Professionalism in dentistry

Learning Objectives

While defining professionalism can be challenging, the importance of it is indisputable to dental professionals. The Royal College of Dental Surgeons of Ontario's Code of Ethics states that dentists should “commit to the highest level of professionalism.” The Supreme Court of Canada has ruled that “promoting professionalism” is a duty of regulatory bodies that “outweighs the protection of any commercial interests of professionals.” Let's discuss why professionalism is an indispensable component of the social contract between dentists and patients. 


Studies have consistently shown patients place a high value on professionalism and feel more comfortable putting their wellbeing in the hands of dentists who are perceived as professional. 

Professionalism leads to better patient care

Trust is the foundation of a successful dentist-patient relationship. A patient's level of confidence in the practitioner determines whether he or she will regularly seek dental care. Furthermore, a patient who believes a dentist is honest is more likely to accept the dentist’s treatment recommendation than one who is concerned the plan may be financially motivated. Similarly, studies indicate that patients are more inclined to discuss relevant personal health information with dentists who are well-groomed, speak with a professional tone of voice and appear confident.

Embracing professionalism and avoiding pitfalls

Building trust with patients may include looking; however, professional behaviour is just as important. For example, patients develop trust when they know their personal information will be kept confidential and when they are able to make fully informed choices that are respected and protected. Furthermore, dentists who always act in their patients’ best interests earn trust.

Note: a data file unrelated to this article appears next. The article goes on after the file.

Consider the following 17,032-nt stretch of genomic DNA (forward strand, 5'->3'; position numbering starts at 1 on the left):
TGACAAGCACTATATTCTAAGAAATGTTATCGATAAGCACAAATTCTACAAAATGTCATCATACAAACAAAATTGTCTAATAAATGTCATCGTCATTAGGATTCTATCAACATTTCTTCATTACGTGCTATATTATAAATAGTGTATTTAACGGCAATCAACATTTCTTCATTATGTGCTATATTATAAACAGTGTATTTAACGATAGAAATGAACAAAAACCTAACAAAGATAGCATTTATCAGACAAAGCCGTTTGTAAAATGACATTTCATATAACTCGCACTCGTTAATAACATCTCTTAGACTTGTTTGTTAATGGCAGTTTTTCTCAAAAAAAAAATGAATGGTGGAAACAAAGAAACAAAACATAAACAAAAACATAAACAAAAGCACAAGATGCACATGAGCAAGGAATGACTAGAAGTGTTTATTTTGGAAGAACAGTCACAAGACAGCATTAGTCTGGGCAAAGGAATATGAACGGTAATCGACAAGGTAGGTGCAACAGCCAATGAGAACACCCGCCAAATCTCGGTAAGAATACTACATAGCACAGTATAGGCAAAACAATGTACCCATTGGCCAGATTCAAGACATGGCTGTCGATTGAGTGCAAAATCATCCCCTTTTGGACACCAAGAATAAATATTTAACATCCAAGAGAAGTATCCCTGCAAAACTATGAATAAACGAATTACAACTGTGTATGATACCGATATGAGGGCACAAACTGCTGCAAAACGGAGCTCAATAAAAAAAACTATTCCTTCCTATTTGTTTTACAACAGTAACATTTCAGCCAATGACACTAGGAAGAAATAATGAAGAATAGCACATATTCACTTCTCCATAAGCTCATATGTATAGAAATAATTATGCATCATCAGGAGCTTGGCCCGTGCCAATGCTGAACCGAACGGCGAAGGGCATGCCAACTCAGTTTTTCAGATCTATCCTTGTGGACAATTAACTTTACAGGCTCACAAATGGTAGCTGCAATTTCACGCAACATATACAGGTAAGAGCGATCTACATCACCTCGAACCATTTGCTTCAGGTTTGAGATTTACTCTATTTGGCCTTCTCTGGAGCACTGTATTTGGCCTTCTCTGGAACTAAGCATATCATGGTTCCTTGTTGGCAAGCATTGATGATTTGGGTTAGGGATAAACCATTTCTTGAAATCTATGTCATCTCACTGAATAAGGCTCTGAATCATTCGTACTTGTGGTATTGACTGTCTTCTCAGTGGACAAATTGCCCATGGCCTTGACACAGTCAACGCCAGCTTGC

Professionalism also means maintaining appropriate and dignified boundaries with patients. Paying special attention to a patient, accepting lavish gifts or social invitations from a patient or innocently placing a hand on a patient’s shoulder can all lead to trouble. Practitioners should also be aware of the potential for infractions and avoid allowing their personal interests to cloud their clinical judgement.

Some “Dos” and “Don’ts” of professionalism in dentistry


  • Be truthful, courteous and respectful towards patients at all times.
  • Listen to patients and be empathetic.
  • Get to know the needs, desires and priorities of your patients.
  • Maintain clinical competency.
  • Understand and follow the rules that apply to the profession, e.g. the regulations under the Dentistry Act, 1991.
  • Be accountable for services provided under your direction.
  • Dress professionally and ensure office staff does the same.
  • Recognize your limitations and refer patients to others when appropriate.
  • Establish boundaries between your professional and personal social media presence.


  • Overshare details of your personal life with patients: you should be focusing on the patient, not yourself.
  • Guarantee or promise a result: regardless of skill, things will not always go as planned.
  • Overstate or embellish qualifications: patients will feel betrayed if they think you have misled them.
  • Gratuitously criticize other dentists’ work: when patients hear dentists putting down colleagues, they may lose faith in the profession as a whole.
  • Routinely keep patients waiting: you may be busy, but so are many of your patients.
  • Be oversensitive about second opinions: other dentists will sometimes disagree with you - don’t take it personally.

Learning Outcomes

Unprofessional behaviour by dentists can shake the public’s trust in the entire profession and is a leading cause of malpractice claims. Dentists should challenge themselves and their colleagues to demonstrate professionalism in every aspect of their practice. Not only is this any health care provider’s obligation, it is also just good business.